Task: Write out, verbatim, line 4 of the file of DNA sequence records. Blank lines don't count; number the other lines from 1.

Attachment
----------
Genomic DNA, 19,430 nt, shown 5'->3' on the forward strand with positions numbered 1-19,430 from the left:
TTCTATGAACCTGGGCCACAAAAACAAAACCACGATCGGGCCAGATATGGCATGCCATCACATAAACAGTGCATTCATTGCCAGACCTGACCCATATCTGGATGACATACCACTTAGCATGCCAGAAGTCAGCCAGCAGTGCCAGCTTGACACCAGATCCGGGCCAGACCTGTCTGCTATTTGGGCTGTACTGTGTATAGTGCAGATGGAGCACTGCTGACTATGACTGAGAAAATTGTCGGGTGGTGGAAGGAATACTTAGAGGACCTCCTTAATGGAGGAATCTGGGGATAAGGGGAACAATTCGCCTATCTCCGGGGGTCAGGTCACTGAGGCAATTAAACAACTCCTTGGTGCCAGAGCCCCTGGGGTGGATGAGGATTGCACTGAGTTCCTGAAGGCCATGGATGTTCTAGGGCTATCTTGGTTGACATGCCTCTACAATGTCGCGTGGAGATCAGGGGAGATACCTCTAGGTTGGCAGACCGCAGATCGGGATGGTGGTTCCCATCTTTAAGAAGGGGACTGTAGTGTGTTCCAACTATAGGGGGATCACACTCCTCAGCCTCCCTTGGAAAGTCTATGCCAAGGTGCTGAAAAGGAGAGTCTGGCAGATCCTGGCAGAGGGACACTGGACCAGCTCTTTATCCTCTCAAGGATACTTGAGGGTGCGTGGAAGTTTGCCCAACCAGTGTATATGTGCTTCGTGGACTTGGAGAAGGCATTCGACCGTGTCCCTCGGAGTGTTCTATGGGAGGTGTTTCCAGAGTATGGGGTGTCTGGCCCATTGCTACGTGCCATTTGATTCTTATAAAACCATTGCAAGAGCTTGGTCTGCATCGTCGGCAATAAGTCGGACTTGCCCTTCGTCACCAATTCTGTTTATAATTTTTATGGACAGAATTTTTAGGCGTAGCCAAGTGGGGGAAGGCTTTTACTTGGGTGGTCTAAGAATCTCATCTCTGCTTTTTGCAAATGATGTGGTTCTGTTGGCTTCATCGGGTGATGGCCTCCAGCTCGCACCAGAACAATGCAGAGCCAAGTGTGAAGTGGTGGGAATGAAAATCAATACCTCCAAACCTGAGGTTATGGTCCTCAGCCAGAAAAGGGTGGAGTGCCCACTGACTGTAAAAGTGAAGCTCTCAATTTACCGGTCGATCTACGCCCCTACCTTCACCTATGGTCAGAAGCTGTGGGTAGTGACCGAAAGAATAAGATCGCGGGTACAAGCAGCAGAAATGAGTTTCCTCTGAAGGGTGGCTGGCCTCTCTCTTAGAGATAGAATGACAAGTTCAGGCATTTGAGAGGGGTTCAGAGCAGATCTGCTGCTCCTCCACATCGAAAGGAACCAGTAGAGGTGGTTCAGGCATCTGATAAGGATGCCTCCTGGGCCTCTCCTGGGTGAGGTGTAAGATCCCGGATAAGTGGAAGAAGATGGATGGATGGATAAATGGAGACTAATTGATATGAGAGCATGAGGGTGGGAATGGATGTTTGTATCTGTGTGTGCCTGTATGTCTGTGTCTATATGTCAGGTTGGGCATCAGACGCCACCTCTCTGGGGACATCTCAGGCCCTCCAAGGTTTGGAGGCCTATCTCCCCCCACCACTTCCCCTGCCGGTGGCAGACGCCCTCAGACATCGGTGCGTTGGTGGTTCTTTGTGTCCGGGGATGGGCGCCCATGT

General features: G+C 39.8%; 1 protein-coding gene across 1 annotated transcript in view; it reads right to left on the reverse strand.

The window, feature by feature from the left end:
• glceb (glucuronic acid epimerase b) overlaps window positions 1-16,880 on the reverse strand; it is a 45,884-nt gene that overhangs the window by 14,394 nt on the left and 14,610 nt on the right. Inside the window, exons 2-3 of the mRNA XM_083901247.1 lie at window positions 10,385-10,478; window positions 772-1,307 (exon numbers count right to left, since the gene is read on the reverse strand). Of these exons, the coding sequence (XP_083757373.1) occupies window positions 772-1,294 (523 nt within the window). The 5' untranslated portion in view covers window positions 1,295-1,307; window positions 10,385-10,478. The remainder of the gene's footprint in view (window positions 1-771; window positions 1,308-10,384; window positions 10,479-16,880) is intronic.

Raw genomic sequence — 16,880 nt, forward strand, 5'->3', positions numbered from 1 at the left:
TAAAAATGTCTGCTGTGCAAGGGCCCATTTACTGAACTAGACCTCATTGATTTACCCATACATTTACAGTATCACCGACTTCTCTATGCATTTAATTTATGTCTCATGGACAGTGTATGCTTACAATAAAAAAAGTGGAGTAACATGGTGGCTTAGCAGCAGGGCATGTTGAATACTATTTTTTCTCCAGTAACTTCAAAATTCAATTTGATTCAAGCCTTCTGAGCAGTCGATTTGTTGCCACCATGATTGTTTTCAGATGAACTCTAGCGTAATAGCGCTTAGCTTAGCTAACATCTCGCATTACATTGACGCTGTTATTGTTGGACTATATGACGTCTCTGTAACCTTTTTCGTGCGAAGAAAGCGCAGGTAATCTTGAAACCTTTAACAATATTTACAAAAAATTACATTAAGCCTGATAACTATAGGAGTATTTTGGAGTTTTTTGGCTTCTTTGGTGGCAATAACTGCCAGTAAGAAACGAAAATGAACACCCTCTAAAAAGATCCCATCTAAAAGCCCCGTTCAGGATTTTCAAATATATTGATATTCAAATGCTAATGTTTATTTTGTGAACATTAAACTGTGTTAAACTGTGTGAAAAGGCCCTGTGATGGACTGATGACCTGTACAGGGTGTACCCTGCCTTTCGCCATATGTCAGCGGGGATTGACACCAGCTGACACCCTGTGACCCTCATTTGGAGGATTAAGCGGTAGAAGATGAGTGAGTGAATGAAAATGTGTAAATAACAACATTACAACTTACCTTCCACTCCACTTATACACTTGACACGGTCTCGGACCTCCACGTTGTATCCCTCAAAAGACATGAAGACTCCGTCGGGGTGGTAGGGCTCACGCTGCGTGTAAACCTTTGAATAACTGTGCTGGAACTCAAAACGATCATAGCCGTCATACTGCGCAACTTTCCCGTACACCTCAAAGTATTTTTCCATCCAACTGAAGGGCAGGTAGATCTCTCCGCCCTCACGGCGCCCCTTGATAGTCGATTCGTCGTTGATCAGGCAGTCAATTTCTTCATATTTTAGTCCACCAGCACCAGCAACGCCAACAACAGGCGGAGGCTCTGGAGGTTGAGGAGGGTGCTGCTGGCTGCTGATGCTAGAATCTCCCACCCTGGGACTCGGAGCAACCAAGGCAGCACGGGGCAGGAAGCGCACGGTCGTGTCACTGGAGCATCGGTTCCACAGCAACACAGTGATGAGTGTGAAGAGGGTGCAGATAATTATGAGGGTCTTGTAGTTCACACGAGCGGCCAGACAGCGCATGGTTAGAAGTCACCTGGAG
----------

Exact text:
The window, feature by feature from the left end: